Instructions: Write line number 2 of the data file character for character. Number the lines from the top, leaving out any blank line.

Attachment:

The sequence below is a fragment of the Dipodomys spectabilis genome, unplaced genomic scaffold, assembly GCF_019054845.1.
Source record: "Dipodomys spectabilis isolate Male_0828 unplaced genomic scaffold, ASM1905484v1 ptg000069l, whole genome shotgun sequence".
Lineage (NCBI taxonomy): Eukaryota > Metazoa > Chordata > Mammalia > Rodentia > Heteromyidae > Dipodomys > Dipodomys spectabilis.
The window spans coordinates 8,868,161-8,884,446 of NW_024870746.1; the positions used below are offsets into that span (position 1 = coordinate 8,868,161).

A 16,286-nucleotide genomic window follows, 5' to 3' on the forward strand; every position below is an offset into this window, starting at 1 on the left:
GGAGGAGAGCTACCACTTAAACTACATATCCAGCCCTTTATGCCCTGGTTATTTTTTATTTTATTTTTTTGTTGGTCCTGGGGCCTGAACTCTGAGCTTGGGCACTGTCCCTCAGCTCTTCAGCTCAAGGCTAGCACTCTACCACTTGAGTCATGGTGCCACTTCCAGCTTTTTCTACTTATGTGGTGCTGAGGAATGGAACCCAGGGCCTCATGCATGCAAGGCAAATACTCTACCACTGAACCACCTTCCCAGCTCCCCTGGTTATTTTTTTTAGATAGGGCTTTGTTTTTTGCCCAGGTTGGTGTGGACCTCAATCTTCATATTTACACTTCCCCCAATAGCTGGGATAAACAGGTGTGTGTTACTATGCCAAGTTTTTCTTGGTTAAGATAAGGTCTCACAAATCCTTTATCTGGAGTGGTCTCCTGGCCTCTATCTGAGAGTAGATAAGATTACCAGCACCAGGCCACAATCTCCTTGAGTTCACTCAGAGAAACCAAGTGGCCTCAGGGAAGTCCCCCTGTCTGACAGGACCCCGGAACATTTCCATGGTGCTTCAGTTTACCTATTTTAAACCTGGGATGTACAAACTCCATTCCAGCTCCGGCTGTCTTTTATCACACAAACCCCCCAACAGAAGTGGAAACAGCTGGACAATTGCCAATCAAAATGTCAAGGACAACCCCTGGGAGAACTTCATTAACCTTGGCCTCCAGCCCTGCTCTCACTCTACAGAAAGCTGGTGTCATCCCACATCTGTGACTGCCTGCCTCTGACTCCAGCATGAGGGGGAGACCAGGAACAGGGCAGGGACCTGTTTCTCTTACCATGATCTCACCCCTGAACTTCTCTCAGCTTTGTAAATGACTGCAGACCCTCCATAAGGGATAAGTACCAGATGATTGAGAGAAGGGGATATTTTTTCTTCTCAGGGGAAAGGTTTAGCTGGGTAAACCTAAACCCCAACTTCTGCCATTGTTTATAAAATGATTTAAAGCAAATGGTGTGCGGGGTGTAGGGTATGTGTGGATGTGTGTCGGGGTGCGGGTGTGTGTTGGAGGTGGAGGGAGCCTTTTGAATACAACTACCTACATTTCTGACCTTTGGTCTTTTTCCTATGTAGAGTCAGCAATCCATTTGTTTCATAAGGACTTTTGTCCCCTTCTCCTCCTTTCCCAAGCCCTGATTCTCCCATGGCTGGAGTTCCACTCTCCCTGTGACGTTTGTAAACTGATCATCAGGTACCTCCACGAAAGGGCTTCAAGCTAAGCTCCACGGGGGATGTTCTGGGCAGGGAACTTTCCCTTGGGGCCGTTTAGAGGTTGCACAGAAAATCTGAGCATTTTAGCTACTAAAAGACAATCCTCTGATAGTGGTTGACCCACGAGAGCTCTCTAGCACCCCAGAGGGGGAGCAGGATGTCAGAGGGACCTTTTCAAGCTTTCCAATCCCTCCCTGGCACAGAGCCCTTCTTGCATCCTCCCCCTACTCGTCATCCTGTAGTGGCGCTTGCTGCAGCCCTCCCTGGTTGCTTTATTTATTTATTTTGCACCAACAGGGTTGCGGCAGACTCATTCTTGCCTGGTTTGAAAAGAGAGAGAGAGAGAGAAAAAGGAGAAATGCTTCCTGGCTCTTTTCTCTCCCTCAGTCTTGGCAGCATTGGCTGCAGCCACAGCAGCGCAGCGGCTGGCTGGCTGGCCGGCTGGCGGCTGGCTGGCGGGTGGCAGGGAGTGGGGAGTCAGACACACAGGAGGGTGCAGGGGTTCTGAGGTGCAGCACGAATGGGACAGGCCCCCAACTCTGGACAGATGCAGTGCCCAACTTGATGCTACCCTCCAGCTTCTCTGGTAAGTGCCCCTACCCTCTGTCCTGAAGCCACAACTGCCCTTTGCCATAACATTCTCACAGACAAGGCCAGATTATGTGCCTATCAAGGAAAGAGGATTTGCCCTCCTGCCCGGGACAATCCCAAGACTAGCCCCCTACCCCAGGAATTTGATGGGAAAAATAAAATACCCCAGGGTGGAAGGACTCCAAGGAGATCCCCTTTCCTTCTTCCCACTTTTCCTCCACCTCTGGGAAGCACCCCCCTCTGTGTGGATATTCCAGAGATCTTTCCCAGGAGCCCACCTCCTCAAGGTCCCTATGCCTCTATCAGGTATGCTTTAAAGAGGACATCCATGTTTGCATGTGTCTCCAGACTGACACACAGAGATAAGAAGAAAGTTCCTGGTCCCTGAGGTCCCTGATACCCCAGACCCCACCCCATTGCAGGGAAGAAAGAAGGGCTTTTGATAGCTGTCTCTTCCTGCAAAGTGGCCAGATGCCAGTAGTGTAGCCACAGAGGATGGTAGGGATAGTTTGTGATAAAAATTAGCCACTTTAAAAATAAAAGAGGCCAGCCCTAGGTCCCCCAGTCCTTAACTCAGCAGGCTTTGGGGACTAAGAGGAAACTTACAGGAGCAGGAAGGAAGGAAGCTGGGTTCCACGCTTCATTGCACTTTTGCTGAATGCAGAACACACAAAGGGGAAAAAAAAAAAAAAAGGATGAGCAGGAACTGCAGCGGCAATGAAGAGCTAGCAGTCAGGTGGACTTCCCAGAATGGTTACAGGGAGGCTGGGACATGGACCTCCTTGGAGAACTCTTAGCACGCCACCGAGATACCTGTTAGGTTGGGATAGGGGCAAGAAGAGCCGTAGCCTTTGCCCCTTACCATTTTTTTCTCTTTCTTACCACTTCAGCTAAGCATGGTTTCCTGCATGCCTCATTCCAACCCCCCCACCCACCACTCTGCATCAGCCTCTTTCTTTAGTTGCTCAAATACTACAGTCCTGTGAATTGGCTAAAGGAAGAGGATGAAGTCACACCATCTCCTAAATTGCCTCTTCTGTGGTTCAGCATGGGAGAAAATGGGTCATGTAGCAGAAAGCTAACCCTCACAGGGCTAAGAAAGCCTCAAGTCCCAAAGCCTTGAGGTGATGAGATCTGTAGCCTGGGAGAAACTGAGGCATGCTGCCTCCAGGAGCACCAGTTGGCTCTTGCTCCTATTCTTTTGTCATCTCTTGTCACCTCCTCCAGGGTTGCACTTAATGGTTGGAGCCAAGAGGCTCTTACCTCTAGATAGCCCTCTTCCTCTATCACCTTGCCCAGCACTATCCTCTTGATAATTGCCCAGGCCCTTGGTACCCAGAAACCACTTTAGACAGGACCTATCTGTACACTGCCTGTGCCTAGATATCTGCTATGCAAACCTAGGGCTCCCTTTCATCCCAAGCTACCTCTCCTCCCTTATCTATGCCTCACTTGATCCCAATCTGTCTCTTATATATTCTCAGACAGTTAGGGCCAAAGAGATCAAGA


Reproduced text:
Source record: "Dipodomys spectabilis isolate Male_0828 unplaced genomic scaffold, ASM1905484v1 ptg000069l, whole genome shotgun sequence".